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A scientific tax man

It may not win him many admirers at parties, but for Paul Barton, helping companies claim tax credits for their research is a great way of combining his diverse interests in science and policy.

Paul Barton
Credit: Jumpstart

"So what do you do then?" "I'm a tax consultant." "Oh."

Early on in my current job, I learnt that this is how the conversation goes at parties whenever I try to simplify my job description. I don't make that mistake anymore, mainly because describing myself as a "tax consultant" is not wholly true. What I really do is to help scientists get money from the government (and that's people like you and me, really) so they can afford to do more science. And in order to do that, I first need to discuss all their fascinating innovations with them, so that I understand exactly what they are doing. So why did I only tell people I was a tax consultant?

They say money makes the world go round, and as physicists, we know it's true. The Hubble Space Telescope and the Large Hadron Collider (LHC) are not the cheapest marvels of the modern world. The stipend and family support that let me stay in a pleasant (if basic) shared house in Brighton during my DPhil at the University of Sussex came from someplace other than my own pocket. And while it's true that a scientific innovation may eventually make you money, you almost always need money before you can innovate.

Fortunately for scientists, governments in many countries (including the UK) are keen on innovation. They see it as a prime driver of economic growth, and to encourage it, sensible chancellors and finance ministers across the globe have set up schemes whereby companies can claim tax relief for carrying out research and development. Quite rightly, the regulations concerning this tax relief require companies to demonstrate that they are indeed carrying out research, so the first step in claiming this tax relief is for a company to examine its technology and scientific development to see if it fits the bill. And that's where I, as a science and technology tax consultant at the specialist firm Jumpstart, come in.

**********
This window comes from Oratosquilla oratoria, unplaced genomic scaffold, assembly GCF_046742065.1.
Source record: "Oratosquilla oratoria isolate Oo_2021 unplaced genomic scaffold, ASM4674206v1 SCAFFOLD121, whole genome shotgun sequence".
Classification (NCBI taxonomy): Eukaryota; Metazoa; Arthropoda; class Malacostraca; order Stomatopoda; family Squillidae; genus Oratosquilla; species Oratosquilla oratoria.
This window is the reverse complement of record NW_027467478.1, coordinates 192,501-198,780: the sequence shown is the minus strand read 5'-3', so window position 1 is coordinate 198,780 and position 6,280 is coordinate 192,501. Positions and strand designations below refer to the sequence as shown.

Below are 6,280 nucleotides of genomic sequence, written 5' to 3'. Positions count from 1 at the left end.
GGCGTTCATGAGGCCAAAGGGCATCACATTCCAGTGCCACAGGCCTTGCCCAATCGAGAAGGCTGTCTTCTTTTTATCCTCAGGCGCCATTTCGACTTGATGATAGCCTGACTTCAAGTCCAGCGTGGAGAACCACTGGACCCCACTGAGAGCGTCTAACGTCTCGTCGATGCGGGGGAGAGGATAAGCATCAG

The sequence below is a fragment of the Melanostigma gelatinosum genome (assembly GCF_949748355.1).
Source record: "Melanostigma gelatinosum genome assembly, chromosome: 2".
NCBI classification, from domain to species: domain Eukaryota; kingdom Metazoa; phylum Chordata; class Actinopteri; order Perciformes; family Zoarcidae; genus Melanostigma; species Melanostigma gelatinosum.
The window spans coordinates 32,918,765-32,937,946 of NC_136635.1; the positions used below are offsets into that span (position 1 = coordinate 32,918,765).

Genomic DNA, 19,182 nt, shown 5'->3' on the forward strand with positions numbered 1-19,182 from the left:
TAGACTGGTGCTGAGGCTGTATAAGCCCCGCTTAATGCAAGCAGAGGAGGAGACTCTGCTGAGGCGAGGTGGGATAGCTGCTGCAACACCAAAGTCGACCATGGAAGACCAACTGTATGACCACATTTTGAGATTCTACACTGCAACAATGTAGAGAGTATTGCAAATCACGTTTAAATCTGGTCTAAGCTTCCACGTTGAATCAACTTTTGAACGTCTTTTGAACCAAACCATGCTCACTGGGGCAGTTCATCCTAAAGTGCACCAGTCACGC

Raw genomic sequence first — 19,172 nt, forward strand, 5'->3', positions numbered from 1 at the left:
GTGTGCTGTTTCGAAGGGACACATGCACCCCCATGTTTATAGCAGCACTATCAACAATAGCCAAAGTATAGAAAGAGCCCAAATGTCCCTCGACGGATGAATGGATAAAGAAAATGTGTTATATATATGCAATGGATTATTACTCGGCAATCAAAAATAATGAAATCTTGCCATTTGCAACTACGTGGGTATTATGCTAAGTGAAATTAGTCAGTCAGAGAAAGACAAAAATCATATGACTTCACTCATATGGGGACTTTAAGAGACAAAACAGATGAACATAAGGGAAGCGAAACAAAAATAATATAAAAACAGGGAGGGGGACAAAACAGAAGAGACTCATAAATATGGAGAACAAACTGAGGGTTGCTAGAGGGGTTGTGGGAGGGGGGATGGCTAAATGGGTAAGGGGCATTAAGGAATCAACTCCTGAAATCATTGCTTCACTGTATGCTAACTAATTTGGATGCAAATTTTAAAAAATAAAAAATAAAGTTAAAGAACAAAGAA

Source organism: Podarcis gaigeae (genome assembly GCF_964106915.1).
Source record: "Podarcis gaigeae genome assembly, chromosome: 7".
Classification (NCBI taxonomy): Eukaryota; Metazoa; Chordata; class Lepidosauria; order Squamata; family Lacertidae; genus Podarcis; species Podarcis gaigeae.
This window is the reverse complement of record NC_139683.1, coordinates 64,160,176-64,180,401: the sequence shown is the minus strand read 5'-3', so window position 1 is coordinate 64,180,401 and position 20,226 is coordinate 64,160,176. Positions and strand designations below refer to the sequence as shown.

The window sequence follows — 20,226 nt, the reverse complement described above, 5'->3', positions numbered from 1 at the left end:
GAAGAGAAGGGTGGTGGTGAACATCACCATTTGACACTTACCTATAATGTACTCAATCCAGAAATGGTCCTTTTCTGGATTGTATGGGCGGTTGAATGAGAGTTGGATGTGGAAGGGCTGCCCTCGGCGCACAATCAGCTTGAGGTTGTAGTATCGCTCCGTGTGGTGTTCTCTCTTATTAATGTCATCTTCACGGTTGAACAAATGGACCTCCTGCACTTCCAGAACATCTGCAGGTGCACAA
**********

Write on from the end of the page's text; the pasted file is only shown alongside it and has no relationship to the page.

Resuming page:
Research and rewards 
A typical day at Jumpstart might begin with sifting through public information about a company's technology, using sources such as the company's website and national or international patent registries. As a team, we apply ourselves to all sorts of science. This ranges from fundamental research (the sort of thing that government money might have funded if it were being done in academia rather than industry) to solidly commercial stuff like finding ways to make biscuits 20% faster (and therefore cheaper) or working out how to get all that data from your shopping app to the hundreds of companies wanting to sell you what you want.

Since I'm a physicist, I tend to concentrate on device and instrument manufacture (particularly electronics), software and innovations that involve applied maths or physics. (And no, that doesn't include all of engineering or so my colleagues tell me.) Variety is a great thing in working life and we certainly get that at Jumpstart.

In the afternoon, we might leave the office to travel to a client's premises, get a tour of the factory or a demonstration of the software. We'll talk to chief technical officers, the finance director and managing director and other senior individuals, so being able to interact with people well is important. Then we'll get into the nitty gritty, asking the client questions about what went wrong in their development process and how they fixed it. Society often encourages us to talk about our successes, whether that's how great our scientific data are or how wonderful we are as a candidate at interview, but in the process, we sometimes forget about the things we learned and discovered when things didn't go according to plan. Often, these are the things that make up good research and lead to progress and innovation.